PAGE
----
2. You have written so poignantly about something that is painful and true, and I'm sure none of us can relate to your daily challenges. But I can "connect" on this level: my beloved mother-in-law is lost to Alzheimer's, a cruel disease that, like Autism I think, allows one only limited communication of the love that they feel, and sentences them to a life of perhaps never seeing that love returned in a satisfying way. But every word in your post shows us how much both of your daughters are loved, and that is the beauty amidst the sadness.

  3. Oh, Karen... That must be so exhausting for your sister!

    Grace is asked questions on Lila's behalf, which is very hard for her at times, but Lila doesn't have to explain things herself because she can't.

    There are VERY rare situations in which I think it's a blessing that her autism is so severe. That would be one of them.

  4. Remember my mantra: "It's not real unless you say it out loud?" Once again, thank you for saying it out loud, and for being open to making the connection.

  5. Julia, thank you.

    I think there are a great many similarities between Alzheimer's and autism--especially that sense of the person slipping away by degrees. I was very struck by that when I read ELEGY FOR IRIS a while ago.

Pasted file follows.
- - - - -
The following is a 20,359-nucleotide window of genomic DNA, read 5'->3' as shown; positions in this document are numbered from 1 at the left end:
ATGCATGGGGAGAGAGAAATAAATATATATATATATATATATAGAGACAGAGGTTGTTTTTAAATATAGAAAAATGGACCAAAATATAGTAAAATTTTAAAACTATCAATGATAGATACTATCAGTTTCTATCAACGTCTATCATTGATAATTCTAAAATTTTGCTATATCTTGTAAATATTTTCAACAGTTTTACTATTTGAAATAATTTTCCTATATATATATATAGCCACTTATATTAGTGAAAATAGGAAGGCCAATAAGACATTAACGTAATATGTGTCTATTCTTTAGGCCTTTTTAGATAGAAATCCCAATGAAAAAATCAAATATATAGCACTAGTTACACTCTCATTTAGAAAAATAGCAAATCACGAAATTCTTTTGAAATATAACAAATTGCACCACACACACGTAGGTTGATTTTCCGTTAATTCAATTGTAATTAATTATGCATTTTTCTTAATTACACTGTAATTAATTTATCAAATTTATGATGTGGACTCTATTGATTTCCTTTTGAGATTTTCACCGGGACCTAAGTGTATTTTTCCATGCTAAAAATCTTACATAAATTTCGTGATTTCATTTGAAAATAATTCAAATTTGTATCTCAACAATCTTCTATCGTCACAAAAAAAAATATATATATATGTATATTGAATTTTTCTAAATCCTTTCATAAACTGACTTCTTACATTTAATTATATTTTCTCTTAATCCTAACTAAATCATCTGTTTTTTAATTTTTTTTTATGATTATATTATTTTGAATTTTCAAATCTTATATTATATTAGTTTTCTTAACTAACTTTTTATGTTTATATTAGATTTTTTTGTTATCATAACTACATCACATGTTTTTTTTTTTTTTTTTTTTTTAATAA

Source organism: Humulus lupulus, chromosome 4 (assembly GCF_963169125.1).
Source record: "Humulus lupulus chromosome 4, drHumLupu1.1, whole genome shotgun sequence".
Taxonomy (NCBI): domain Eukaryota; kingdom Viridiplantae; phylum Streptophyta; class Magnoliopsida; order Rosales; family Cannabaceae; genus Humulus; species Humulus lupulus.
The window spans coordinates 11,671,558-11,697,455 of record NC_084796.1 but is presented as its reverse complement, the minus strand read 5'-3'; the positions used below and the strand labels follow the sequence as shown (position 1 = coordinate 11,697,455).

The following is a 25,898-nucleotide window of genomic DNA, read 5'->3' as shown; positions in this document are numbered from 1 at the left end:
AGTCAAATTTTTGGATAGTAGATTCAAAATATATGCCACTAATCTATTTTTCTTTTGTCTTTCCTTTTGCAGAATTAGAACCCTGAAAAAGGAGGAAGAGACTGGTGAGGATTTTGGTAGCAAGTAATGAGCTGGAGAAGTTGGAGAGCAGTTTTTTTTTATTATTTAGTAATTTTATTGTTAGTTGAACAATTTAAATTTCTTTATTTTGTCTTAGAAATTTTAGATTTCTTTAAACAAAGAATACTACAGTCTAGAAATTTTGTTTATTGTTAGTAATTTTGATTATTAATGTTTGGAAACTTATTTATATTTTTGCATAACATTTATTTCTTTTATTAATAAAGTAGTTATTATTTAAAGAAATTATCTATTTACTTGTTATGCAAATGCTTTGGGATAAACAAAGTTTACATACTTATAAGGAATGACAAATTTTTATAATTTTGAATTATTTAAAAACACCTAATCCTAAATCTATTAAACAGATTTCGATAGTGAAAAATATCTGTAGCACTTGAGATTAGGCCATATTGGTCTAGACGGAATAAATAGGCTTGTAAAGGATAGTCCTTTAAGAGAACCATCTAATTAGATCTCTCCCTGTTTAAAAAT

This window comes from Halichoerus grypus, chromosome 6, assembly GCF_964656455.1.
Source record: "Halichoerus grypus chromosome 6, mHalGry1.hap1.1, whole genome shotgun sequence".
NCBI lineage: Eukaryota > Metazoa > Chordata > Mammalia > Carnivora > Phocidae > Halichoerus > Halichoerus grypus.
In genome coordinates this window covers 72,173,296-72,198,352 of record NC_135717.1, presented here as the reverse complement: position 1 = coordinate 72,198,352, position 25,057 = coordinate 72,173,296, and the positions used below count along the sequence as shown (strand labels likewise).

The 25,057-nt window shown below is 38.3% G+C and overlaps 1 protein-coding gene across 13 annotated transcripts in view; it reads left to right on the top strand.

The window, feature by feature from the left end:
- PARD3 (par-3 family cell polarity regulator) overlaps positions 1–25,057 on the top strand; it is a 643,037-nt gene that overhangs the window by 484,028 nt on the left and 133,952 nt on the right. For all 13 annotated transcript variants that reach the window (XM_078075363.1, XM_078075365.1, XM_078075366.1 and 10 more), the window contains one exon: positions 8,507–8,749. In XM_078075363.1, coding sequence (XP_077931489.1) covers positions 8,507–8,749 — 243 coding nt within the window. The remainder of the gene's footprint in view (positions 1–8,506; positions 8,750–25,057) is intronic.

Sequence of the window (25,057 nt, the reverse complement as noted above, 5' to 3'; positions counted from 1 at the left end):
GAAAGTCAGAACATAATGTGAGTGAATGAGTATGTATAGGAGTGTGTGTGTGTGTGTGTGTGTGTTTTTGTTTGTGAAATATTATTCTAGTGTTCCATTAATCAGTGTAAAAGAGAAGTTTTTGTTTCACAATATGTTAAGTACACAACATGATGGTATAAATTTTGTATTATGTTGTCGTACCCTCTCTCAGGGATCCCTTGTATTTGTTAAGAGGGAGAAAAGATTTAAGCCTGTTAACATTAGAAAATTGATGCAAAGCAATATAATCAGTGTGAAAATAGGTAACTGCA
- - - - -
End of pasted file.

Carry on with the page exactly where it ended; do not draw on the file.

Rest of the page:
6. Louise, I love that mantra, and I love what you've said about the three best words to say to a woman being not "I love you" but "I dare you."

  7. Thank you for this.

    I struggle, almost daily, whether to tell people about my own illness when they ask why I use a cane. I hear that split answer in my head every single time.

    I've met a lot of very positive stories by sharing, though I also hear a lot of "This helped my sister's coworker's bestfriend" - and I want to shake them all.

    The only way to make it okay to talk about is to keep talking. Thank you.

  8. Autumn, if you ever want me to do a little shaking-of-deserving-shoulders, just say the word--I'd be honored to gang up on the clueless with you.

    And your calling this quandary "the split answer" is perfect.

  9. Beautifully written, Cornelia. Thanks for speaking out. I'll swap you the Noni juice for the Phyto Bears... :o) As I think I told you, I am offered Noni juice and Mexican pigs continually as a "cure" for my son's juvenile diabetes. I try to remember that people are only trying to help, but they often don't like to hear that they are WRONG. (((HUGS))) to you

  10. Ach, Martha, NONI JUICE!!! What is up with people?

    I don't even want to ask what a Mexican pig is. I presume it doesn't oink? FEH!!!!

  11. Sadly, almost every one has a someone who may not be deemed "appropriate" to discuss in small talk situations--though not often, thank the goddesses, a child, which rips out your soul in tiny pieces to talk about.

    My daughter has verbal apraxia and sensory perception disorder, although she's improved dramatically in the past few years. Even so, those times when people would (and still sometimes do) misunderstand her or think she's retarded because she can't enunciate or has a screaming meltdown because the sun is too bright, basically suck.